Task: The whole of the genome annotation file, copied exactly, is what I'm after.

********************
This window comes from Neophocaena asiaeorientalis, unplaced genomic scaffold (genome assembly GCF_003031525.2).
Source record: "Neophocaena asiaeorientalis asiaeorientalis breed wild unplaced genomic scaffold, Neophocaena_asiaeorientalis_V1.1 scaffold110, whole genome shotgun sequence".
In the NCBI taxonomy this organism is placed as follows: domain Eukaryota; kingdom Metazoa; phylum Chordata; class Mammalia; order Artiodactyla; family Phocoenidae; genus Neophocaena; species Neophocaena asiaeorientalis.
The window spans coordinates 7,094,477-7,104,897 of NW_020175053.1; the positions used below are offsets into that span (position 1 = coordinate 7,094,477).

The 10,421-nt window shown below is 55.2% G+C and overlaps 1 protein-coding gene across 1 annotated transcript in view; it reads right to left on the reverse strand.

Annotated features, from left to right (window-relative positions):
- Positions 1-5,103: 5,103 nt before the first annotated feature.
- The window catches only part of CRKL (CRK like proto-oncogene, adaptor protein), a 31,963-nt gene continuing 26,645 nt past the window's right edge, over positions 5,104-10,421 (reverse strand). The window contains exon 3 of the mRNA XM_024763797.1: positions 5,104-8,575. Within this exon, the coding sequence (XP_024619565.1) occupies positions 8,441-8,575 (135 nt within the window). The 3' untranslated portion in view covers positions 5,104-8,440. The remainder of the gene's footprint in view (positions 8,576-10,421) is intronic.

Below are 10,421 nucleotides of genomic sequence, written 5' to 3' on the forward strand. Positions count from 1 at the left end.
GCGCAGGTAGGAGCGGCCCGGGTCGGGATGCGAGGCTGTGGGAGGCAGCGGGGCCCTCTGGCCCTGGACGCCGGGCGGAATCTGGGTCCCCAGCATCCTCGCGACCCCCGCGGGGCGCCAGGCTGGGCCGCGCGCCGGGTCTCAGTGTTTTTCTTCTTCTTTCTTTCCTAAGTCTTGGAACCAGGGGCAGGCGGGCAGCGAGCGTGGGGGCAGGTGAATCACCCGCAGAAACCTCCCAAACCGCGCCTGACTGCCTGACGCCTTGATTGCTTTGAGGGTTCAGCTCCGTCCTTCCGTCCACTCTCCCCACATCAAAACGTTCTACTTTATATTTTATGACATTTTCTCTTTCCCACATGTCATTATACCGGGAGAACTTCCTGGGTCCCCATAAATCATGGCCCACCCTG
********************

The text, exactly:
This window comes from Neophocaena asiaeorientalis, unplaced genomic scaffold (genome assembly GCF_003031525.2).
Source record: "Neophocaena asiaeorientalis asiaeorientalis breed wild unplaced genomic scaffold, Neophocaena_asiaeorientalis_V1.1 scaffold110, whole genome shotgun sequence".
In the NCBI taxonomy this organism is placed as follows: domain Eukaryota; kingdom Metazoa; phylum Chordata; class Mammalia; order Artiodactyla; family Phocoenidae; genus Neophocaena; species Neophocaena asiaeorientalis.
The window spans coordinates 7,094,477-7,104,897 of NW_020175053.1; the positions used below are offsets into that span (position 1 = coordinate 7,094,477).

The 10,421-nt window shown below is 55.2% G+C and overlaps 1 protein-coding gene across 1 annotated transcript in view; it reads right to left on the reverse strand.

Annotated features, from left to right (window-relative positions):
- Positions 1-5,103: 5,103 nt before the first annotated feature.
- The window catches only part of CRKL (CRK like proto-oncogene, adaptor protein), a 31,963-nt gene continuing 26,645 nt past the window's right edge, over positions 5,104-10,421 (reverse strand). The window contains exon 3 of the mRNA XM_024763797.1: positions 5,104-8,575. Within this exon, the coding sequence (XP_024619565.1) occupies positions 8,441-8,575 (135 nt within the window). The 3' untranslated portion in view covers positions 5,104-8,440. The remainder of the gene's footprint in view (positions 8,576-10,421) is intronic.

Below are 10,421 nucleotides of genomic sequence, written 5' to 3' on the forward strand. Positions count from 1 at the left end.
GCGCAGGTAGGAGCGGCCCGGGTCGGGATGCGAGGCTGTGGGAGGCAGCGGGGCCCTCTGGCCCTGGACGCCGGGCGGAATCTGGGTCCCCAGCATCCTCGCGACCCCCGCGGGGCGCCAGGCTGGGCCGCGCGCCGGGTCTCAGTGTTTTTCTTCTTCTTTCTTTCCTAAGTCTTGGAACCAGGGGCAGGCGGGCAGCGAGCGTGGGGGCAGGTGAATCACCCGCAGAAACCTCCCAAACCGCGCCTGACTGCCTGACGCCTTGATTGCTTTGAGGGTTCAGCTCCGTCCTTCCGTCCACTCTCCCCACATCAAAACGTTCTACTTTATATTTTATGACATTTTCTCTTTCCCACATGTCATTATACCGGGAGAACTTCCTGGGTCCCCATAAATCATGGCCCACCCTG